introducing matrix comparison to informetric studies, as well as two
important issues influencing such comparisons, matrix generation and the
composition of proximity measures, are introduced and discussed. .In this
second part of the article, we introduce and thoroughly demonstrate two
related matrix comparison techniques the Mantel test and Procrustes
analysis, respectively. These techniques can compare and evaluate the
degree of monotonicity between different proximity measures or their
ordination results. In common to these techniques is the application of
permutation procedures in order to test hypotheses about matrix
resemblances. The choice of technique is related to the validation at hand.
In the case of the Mantel test, the degree of resemblance between two
measures forecast their potentially different affect upon ordination and
clustering results. In principle, two proximity measures with a very strong
resemblance most likely produce identical results, thus, choice of measure
between the two becomes less important. Alternatively, or as a supplement,
Procrustes analysis compares the actual ordination results without
investigating the underlying proximity measures, by matching two
configurations of the same objects in a multidimensional space. An
advantage of the Procrustes analysis though, is the graphical solution
provided by the superimposition plot and the resulting decomposition of
variance components. Accordingly, the Procrustes analysis provides, not
only a measure of general fit between configurations, but also values for
individual objects enabling more elaborate validations. As such, the Mantel
test and Procrustes analysis can be used as statistical validation tools in
informetric studies and thus help choosing suitable proximity measures.
Kind regards - Jesper
**********************************************
Jesper Wiborg Schneider, PhD, Assistant Professor
Department of Information Studies Royal School of Library & Information
Science
Sohngårdsholmsvej 2, DK-9000 Aalborg, DENMARK Tel. +45 98773041, Fax. +45
98151042
E-mail: <mailto:jws at db.dk> jws at db.dk
Homepage:http://www.db.dk/jws
**********************************************
_____
Fra: ASIS&T Special Interest Group on Metrics
[mailto:SIGMETRICS at LISTSERV.UTK.EDU] På vegne af Loet Leydesdorff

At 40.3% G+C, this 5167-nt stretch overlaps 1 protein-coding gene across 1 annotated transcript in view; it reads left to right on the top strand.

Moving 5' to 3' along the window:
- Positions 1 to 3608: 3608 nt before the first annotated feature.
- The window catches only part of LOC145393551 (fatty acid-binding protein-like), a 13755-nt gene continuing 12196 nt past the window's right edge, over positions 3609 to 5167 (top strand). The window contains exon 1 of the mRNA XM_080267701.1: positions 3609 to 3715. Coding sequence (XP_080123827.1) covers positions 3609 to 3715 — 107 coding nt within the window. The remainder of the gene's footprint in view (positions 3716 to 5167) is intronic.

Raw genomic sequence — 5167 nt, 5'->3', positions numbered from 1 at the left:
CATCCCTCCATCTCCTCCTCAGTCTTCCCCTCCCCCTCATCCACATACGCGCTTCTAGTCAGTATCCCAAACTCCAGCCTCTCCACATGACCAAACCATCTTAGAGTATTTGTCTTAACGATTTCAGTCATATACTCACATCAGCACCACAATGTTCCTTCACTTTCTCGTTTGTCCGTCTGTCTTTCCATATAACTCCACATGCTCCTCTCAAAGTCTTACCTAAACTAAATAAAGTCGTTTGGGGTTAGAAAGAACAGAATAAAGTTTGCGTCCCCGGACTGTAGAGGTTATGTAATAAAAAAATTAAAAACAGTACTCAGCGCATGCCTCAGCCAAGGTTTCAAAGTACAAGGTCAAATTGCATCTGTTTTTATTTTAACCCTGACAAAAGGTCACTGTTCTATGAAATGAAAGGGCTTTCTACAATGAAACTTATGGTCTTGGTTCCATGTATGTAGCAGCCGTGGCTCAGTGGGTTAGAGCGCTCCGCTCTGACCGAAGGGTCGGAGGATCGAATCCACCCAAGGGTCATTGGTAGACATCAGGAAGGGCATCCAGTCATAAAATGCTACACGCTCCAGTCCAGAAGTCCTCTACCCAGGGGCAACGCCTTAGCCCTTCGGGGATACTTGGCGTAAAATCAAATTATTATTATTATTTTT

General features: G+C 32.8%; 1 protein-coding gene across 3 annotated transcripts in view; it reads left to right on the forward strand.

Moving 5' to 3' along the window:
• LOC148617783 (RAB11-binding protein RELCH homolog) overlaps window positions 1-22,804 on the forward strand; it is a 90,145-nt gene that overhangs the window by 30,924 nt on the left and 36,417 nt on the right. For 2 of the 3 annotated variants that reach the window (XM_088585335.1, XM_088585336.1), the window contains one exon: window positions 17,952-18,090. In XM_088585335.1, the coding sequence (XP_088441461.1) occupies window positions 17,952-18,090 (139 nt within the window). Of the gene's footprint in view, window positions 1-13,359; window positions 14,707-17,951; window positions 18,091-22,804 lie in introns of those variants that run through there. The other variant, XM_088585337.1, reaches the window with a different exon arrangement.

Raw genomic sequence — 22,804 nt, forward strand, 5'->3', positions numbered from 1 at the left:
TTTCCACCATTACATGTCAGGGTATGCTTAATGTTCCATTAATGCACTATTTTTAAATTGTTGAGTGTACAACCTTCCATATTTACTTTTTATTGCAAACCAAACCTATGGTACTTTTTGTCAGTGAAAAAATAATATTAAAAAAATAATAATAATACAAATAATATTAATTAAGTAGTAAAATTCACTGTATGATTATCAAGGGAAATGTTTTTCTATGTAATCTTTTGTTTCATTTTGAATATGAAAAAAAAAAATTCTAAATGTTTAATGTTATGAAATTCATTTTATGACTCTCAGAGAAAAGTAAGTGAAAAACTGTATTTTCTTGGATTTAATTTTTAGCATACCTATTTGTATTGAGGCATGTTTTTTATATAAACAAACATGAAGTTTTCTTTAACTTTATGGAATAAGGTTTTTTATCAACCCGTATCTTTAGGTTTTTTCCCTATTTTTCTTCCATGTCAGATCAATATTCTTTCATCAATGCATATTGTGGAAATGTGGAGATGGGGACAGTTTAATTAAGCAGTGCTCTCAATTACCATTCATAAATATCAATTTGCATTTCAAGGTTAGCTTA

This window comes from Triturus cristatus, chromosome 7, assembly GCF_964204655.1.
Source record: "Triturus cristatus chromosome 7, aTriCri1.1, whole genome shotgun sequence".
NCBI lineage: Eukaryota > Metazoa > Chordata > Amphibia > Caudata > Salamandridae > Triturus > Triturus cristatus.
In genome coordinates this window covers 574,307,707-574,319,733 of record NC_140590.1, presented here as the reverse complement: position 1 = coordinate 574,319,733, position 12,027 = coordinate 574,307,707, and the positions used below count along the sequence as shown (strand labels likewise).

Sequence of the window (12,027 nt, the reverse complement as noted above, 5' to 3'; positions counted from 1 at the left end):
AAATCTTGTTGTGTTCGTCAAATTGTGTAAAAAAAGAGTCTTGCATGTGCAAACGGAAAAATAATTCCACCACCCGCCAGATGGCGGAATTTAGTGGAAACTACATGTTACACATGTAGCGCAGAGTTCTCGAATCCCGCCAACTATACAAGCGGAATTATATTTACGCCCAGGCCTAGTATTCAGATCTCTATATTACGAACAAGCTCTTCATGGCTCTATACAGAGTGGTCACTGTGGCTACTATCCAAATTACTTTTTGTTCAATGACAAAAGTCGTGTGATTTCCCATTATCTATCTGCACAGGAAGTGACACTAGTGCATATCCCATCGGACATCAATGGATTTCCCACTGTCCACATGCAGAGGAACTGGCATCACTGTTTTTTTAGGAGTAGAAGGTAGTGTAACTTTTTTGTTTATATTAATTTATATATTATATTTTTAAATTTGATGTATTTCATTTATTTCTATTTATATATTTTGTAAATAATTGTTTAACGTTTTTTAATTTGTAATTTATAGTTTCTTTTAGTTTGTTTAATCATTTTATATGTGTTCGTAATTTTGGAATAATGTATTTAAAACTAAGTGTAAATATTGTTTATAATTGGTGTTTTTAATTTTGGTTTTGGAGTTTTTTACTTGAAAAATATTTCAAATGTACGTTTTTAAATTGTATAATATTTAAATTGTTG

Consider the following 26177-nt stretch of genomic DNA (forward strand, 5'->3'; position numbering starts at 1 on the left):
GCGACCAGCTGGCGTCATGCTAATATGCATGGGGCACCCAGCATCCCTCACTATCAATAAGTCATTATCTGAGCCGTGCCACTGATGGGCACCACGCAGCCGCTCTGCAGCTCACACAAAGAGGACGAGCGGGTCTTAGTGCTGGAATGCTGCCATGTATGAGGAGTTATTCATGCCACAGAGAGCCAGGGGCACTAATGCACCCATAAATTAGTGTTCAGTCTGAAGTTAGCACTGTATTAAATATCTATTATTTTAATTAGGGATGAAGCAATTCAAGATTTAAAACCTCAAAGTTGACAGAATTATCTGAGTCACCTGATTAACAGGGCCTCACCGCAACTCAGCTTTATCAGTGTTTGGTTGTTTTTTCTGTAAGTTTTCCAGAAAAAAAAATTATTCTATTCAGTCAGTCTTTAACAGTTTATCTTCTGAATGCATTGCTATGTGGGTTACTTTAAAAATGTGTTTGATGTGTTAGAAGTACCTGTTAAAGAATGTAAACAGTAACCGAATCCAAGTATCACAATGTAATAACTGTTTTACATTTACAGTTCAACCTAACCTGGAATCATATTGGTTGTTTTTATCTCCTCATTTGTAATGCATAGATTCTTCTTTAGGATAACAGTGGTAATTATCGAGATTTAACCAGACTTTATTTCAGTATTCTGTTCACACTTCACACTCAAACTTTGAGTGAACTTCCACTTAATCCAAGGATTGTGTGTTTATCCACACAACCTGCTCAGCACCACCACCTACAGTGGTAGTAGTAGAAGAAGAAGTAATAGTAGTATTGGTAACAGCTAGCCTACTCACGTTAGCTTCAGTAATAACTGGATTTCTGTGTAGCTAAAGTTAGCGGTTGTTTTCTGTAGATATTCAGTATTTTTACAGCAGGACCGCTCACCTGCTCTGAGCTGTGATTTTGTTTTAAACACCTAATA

Sendt: 21. januar 2007 19:46
Til: SIGMETRICS at LISTSERV.UTK.EDU
Emne: [SIGMETRICS] On the Normalization and Visualization of Co-citation
Data
On the Normalization and <http://www.leydesdorff.net/aca07/index.htm>
Visualization of Author Co-Citation Data
Click here for <http://www.leydesdorff.net/aca07/aca07.pdf> PDF
The debate about which similarity measure one should use for the
normalization in the case of Author Co-citation Analysis (ACA) is further
complicated when one distinguishes between the symmetrical co-citation—or,
more generally, co-occurrence—matrix and the underlying asymmetrical
citation—occurrence—matrix. In the Web environment, the approach of
retrieving original citation data and then using Salton’s cosine or the
Pearson correlation to construct a similarity matrix is often not feasible.
In that case, one should use the Jaccard index, but preferentially after
adding the number of total citations (occurrences) on the main diagonal.
Unlike Salton’s cosine and the Pearson correlation, the Jaccard index
abstracts from the distribution and focuses only on the intersection and the
sum of the two sets. Since the distributions in the co-occurrence matrix may
partially be based on spurious correlations, this property of the Jaccard
index can be considered as an advantage in this case. The argument is
illustrated with empirical data.
_____
Loet Leydesdorff
Amsterdam School of Communications Research (ASCoR)
Kloveniersburgwal 48, 1012 CX Amsterdam
Tel.: +31-20- 525 6598; fax: +31-20- 525 3681
loet at leydesdorff.net <mailto:loet at leydesdorff.net> ;
http://www.leydesdorff.net/